Government Politics- unit 3 (US elections)

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Analyse the significance of midterm elections:

Mid terms have a major impact on US politics because depending on the outcome of midterms, the authority of president can be affected, can indicate who will win the next presidential race and can shift the tone of politics. The authority of the president can be affected because often they are like a referendum of the executive branch of government so therefore if the presidential party does not win the majority in Congress then the mandate to implement his ideas is limited. This was the case in Bill Clinton’s presidency where he was almost destroyed by the republican victory in 1994 due to the “conservative revolution by Newt Gringrich, whereby the republicans made a contract with America and this strengthened republican’s popularity rather than the presidential party at the time however this did not affect the following presidential election as the democrats won. This is also the case which at the moment where Obama’s presidency is now in jeopardy as he has not performed to his promises therefore has let down the electorate loosing 6 seats in senate and 63 in the house consequently leading to Republicans taking over the house which has led to divided government creating a gridlock which was also the case in 1994 and 2006. This can be countered as Bush was strengthened by republican success in mid terms in 2002. In the UK because there are not midterm elections, only opinion polls and general elections (every 4/5 years) show how the public feel about the prime minister. In UK gridlock is less of a problem because there upper chamber is unelected therefore even if the House of Commons and House of Lords had opposing majorities in each House, this would not significantly change the amount a prime minister can do. This is also because there are fewer checks on the prime minister in the UK who is more commonly referred to as an “elective dictator.”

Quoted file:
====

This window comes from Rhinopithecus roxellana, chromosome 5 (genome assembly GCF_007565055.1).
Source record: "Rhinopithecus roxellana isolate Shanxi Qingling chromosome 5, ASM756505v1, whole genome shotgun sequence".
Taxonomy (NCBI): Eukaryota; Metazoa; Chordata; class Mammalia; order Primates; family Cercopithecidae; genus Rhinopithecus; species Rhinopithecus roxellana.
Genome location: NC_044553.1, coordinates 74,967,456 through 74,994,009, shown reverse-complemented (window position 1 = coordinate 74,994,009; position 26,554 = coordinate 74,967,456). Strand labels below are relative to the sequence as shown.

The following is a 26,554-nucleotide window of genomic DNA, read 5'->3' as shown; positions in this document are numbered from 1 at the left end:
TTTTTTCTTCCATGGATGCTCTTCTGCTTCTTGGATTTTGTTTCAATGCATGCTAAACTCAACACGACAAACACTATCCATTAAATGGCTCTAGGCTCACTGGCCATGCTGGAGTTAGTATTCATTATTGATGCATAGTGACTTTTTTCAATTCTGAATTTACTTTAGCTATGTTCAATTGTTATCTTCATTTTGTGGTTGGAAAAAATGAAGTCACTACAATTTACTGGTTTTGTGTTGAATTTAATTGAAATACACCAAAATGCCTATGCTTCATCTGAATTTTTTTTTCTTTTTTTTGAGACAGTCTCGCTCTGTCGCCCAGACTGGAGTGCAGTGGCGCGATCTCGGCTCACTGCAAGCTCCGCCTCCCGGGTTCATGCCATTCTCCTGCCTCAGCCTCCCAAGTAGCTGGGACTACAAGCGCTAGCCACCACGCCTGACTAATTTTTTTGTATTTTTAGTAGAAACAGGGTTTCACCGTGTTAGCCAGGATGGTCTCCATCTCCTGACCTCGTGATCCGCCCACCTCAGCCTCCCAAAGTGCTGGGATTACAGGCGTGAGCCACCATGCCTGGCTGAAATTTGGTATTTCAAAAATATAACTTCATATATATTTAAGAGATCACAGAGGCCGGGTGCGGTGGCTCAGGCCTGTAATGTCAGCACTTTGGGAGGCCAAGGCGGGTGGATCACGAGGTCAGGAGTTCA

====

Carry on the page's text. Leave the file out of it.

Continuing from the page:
Midterms in the USA can also indicate who will win the next presidential election as midterms usually imply the result of the presidential election because they can highlight the popularity/unpopularity of the president; however this argument of midterms being significant is limited. They are usually known as referendums on the incumbent president as voters as punishing/rewarding the president on the policies of government. For example the midterms in 2002 was a referendum on Bush and his dedication to the “war on terror” and in 2006 where he was judged on the Iraq War, Hurricane Katrina and the economy. More generally, in 1978 Jimmy Carter lost in the midterms and the Democrats also lost in the following presidential elections. This was also the case in 2006 where the Republicans lost 30 house seats and 6 senate seats in midterms and also lost in the presidential election in 2008 to Obama. Similarly, in 2002 success for republicans in the midterms mean victory for them in the 2004 election. However this can be countered because Bill Clinton…



Naynaa very good notes :P :) x

Nayna Bhudia

hahahahaahahahahahaha :) arent i nice

Nayna Bhudia

hahahahaahahahahahaha :) arent i nice

Lauren Smallman


Grace Turner

Part of th text is cut off at the end, do you have the rest of it?

Old Sir

This is a wide-ranging and useful (but unfinished) set of notes covering various elements of US federal elections. Many of the points are arguable and there is some odd phraseology, (I think that "the party runner up to the election" means the chosen candidate, rather than the one who came second), but students might find this stimulating and a good starting point for their own note-making and further reading.



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